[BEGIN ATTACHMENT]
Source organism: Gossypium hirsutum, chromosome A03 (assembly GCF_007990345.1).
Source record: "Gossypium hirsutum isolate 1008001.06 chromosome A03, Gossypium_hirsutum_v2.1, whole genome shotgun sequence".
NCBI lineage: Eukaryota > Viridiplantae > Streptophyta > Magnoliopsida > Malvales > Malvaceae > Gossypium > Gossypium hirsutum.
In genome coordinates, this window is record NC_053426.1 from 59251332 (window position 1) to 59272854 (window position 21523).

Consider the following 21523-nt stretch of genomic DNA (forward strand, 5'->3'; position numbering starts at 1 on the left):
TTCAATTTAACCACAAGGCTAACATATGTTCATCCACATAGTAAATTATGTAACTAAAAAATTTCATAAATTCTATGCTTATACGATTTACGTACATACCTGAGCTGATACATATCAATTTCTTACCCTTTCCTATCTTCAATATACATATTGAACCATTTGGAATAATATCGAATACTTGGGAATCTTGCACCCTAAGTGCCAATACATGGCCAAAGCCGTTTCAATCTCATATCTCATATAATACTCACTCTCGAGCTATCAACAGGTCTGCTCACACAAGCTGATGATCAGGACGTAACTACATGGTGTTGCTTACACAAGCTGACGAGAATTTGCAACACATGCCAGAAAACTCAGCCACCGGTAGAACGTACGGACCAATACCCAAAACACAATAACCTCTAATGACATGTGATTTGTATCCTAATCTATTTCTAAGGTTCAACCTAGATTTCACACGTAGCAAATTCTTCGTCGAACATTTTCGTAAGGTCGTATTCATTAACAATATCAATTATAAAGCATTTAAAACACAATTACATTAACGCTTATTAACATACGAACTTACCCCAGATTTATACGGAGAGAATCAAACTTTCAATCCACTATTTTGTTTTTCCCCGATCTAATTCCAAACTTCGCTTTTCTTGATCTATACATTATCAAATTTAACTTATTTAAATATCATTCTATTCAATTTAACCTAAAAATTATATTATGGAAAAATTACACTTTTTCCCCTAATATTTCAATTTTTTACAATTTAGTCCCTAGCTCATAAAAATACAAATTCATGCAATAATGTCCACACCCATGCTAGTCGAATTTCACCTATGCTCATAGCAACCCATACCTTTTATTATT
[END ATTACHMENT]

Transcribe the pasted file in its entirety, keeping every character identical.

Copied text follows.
Source organism: Gossypium hirsutum, chromosome A03 (assembly GCF_007990345.1).
Source record: "Gossypium hirsutum isolate 1008001.06 chromosome A03, Gossypium_hirsutum_v2.1, whole genome shotgun sequence".
NCBI lineage: Eukaryota > Viridiplantae > Streptophyta > Magnoliopsida > Malvales > Malvaceae > Gossypium > Gossypium hirsutum.
In genome coordinates, this window is record NC_053426.1 from 59251332 (window position 1) to 59272854 (window position 21523).

Consider the following 21523-nt stretch of genomic DNA (forward strand, 5'->3'; position numbering starts at 1 on the left):
TTCAATTTAACCACAAGGCTAACATATGTTCATCCACATAGTAAATTATGTAACTAAAAAATTTCATAAATTCTATGCTTATACGATTTACGTACATACCTGAGCTGATACATATCAATTTCTTACCCTTTCCTATCTTCAATATACATATTGAACCATTTGGAATAATATCGAATACTTGGGAATCTTGCACCCTAAGTGCCAATACATGGCCAAAGCCGTTTCAATCTCATATCTCATATAATACTCACTCTCGAGCTATCAACAGGTCTGCTCACACAAGCTGATGATCAGGACGTAACTACATGGTGTTGCTTACACAAGCTGACGAGAATTTGCAACACATGCCAGAAAACTCAGCCACCGGTAGAACGTACGGACCAATACCCAAAACACAATAACCTCTAATGACATGTGATTTGTATCCTAATCTATTTCTAAGGTTCAACCTAGATTTCACACGTAGCAAATTCTTCGTCGAACATTTTCGTAAGGTCGTATTCATTAACAATATCAATTATAAAGCATTTAAAACACAATTACATTAACGCTTATTAACATACGAACTTACCCCAGATTTATACGGAGAGAATCAAACTTTCAATCCACTATTTTGTTTTTCCCCGATCTAATTCCAAACTTCGCTTTTCTTGATCTATACATTATCAAATTTAACTTATTTAAATATCATTCTATTCAATTTAACCTAAAAATTATATTATGGAAAAATTACACTTTTTCCCCTAATATTTCAATTTTTTACAATTTAGTCCCTAGCTCATAAAAATACAAATTCATGCAATAATGTCCACACCCATGCTAGTCGAATTTCACCTATGCTCATAGCAACCCATACCTTTTATTATT